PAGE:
After a serious allergic reaction, there often is a period of readjustment. It can have a significant impact on you and your family as you all make sense of what happened. A serious allergic reaction often prompts key questions about how it happened, how it was handled and what can be done differently in the future.

You and your family may be dealing with different emotions as you readjust to your daily routine. It’s normal to worry about having another reaction, to feel upset or angry, or to feel alone, depending on what happened. Some children will feel fearful when they return to the place where it happened, or even start to worry about having another reaction. Talk about these feelings and how you are coping as you try to learn from your experience. For many, life soon gets back to normal or possibly a “new” normal, after a reaction.

However, if things are not getting better, and you or your child with allergies feel very anxious, talk to your doctor and a referral to a specialist who can help with coping strategies.

For parents of children with food allergy

You are a role model for your child. Help your child feel confident in daily life by following these tips:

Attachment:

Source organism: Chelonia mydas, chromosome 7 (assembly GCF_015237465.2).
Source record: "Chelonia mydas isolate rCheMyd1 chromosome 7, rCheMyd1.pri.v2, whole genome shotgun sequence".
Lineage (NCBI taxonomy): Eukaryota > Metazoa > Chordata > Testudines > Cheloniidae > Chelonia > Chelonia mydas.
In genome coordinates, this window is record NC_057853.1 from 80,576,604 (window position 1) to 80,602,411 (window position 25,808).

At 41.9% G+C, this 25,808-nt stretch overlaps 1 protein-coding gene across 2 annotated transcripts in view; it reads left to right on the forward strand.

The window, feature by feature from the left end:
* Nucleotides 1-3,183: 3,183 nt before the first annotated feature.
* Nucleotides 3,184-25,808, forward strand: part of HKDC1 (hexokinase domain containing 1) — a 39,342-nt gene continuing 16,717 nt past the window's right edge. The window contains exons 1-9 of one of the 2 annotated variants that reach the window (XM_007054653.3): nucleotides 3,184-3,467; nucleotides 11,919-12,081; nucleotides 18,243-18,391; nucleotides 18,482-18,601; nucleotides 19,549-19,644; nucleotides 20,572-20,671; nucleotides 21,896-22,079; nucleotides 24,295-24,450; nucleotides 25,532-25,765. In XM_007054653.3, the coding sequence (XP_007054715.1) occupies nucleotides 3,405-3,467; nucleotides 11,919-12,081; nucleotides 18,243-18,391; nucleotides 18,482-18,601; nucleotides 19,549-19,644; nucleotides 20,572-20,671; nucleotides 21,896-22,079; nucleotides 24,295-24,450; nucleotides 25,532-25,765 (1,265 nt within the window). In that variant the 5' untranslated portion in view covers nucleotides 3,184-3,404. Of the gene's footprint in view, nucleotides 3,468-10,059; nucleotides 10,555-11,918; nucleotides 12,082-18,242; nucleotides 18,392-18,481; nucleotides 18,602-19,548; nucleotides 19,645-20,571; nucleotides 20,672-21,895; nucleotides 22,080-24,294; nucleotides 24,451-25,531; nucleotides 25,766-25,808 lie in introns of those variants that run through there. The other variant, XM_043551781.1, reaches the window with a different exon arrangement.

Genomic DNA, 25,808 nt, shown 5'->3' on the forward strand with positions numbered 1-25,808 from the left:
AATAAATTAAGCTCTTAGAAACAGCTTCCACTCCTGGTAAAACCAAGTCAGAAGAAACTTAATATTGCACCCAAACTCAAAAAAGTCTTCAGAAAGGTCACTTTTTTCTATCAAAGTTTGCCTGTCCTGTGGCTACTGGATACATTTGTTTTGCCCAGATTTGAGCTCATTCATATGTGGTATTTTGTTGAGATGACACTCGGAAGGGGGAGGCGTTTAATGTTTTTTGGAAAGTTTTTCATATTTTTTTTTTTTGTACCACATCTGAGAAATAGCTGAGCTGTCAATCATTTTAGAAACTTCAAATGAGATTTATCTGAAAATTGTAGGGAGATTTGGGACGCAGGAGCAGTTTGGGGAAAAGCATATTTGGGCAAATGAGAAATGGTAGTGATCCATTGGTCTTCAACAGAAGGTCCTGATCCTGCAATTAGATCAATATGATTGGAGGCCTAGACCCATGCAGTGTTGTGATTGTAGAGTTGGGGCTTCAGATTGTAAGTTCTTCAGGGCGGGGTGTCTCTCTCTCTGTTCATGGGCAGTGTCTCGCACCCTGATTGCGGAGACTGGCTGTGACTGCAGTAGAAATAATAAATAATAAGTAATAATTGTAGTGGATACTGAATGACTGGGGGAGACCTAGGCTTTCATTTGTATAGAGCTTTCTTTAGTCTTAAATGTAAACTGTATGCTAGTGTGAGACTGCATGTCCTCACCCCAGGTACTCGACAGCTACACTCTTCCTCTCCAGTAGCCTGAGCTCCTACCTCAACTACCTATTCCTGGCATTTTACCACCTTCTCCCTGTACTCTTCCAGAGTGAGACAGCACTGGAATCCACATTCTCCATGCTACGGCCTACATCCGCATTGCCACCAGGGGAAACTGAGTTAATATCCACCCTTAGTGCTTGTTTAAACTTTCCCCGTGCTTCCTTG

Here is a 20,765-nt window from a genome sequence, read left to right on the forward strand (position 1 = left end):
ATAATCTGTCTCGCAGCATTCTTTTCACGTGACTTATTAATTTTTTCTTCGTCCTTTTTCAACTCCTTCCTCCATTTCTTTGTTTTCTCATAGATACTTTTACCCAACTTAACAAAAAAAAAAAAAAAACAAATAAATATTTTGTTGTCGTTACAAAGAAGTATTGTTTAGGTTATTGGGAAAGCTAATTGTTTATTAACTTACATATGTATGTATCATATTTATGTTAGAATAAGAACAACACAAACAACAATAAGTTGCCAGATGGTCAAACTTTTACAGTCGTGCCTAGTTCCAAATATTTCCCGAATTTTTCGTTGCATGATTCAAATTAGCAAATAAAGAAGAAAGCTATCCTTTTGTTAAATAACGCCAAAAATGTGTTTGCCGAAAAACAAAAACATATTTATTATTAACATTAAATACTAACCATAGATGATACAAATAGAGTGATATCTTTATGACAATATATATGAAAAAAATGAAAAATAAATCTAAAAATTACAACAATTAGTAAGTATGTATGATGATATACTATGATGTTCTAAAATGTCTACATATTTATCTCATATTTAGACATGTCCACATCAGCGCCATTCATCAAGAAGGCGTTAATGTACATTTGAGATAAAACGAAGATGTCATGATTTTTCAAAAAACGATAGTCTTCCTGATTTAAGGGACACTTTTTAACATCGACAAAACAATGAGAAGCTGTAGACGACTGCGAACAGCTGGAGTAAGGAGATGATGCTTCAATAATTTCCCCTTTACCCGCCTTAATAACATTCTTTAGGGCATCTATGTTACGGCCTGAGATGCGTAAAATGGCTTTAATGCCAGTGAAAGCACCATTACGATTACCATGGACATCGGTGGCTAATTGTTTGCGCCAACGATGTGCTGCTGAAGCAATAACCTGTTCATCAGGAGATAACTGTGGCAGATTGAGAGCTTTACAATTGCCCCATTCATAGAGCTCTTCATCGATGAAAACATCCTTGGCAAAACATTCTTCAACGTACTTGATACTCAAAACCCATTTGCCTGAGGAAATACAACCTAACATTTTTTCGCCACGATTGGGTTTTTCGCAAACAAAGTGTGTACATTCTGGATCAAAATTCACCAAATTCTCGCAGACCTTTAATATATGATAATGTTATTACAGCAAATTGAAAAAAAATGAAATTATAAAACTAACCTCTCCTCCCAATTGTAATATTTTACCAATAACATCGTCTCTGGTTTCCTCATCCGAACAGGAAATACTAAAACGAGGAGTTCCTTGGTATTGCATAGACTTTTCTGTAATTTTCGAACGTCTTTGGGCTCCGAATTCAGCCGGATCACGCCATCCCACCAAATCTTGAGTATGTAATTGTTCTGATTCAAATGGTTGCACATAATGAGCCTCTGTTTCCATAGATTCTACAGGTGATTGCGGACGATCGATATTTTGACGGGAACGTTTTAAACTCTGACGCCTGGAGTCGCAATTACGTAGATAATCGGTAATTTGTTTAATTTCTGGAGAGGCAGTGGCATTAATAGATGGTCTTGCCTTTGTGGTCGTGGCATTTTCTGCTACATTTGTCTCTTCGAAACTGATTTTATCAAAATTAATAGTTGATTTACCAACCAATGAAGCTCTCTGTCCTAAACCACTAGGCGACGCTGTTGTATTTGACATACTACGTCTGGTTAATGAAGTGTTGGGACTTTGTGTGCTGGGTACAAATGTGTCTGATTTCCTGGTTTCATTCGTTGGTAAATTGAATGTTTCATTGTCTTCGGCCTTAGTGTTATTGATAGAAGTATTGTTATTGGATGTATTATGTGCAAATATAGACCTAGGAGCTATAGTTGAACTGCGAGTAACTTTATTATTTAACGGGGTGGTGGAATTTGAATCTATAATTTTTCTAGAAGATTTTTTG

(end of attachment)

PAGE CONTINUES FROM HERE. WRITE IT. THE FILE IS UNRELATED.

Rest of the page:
1. Remember that your child learns from you. When your words and behaviour show that you are confident, your child will feel the same. Try not to use words that can scare your child such as describing them as “deathly allergic” or saying “this food can kill my child”. Instead, talk about the fact that food allergies can be managed.
  2. Empower your child. Increase your child’s sense of control by involving them in managing their allergy. Help them build their skills, such as reading food labels and learning how to use their auto-injectors.
  3. Prepare your child for new situations. Visit new places ahead of time and introduce your child to the adults who will take care of them. Tell your child about plans to keep them safe, including emergency steps.
  4. Problem solve with your child. If your child is worried about a situation, talk to them about their concerns and involve them in coming up with ideas about what they and others could do to help. For older children, writing the plan down may make it feel more “official”.
  5. Be available for difficult conversations. If your child thinks that a topic is off limits or makes you feel uneasy, they may not talk to you. Sometimes they fill in the details with their imagination, which can be more frightening than reality.
  • The lessons you teach your child when they are young will help them to self-manage as they get older.
  • Here are a few resources on our site that you may find helpful:
    Webinar for kids on allergies and anxiety
    Watch now
  • Webinar on the emotional and social challenges experienced by families living with food allergy
  • Watch now

  • Article from food allergy counsellor Samara Carroll on food allergy anxiety
    Read now
  • Patient sheet on stress and anxiety
  • Download now
  • Find a list of healthcare organizations that can provide further support
  • Additional healthcare support
Some of the content on this page is based on the Living Confidently with Food Allergy: A guide for parents and families handbook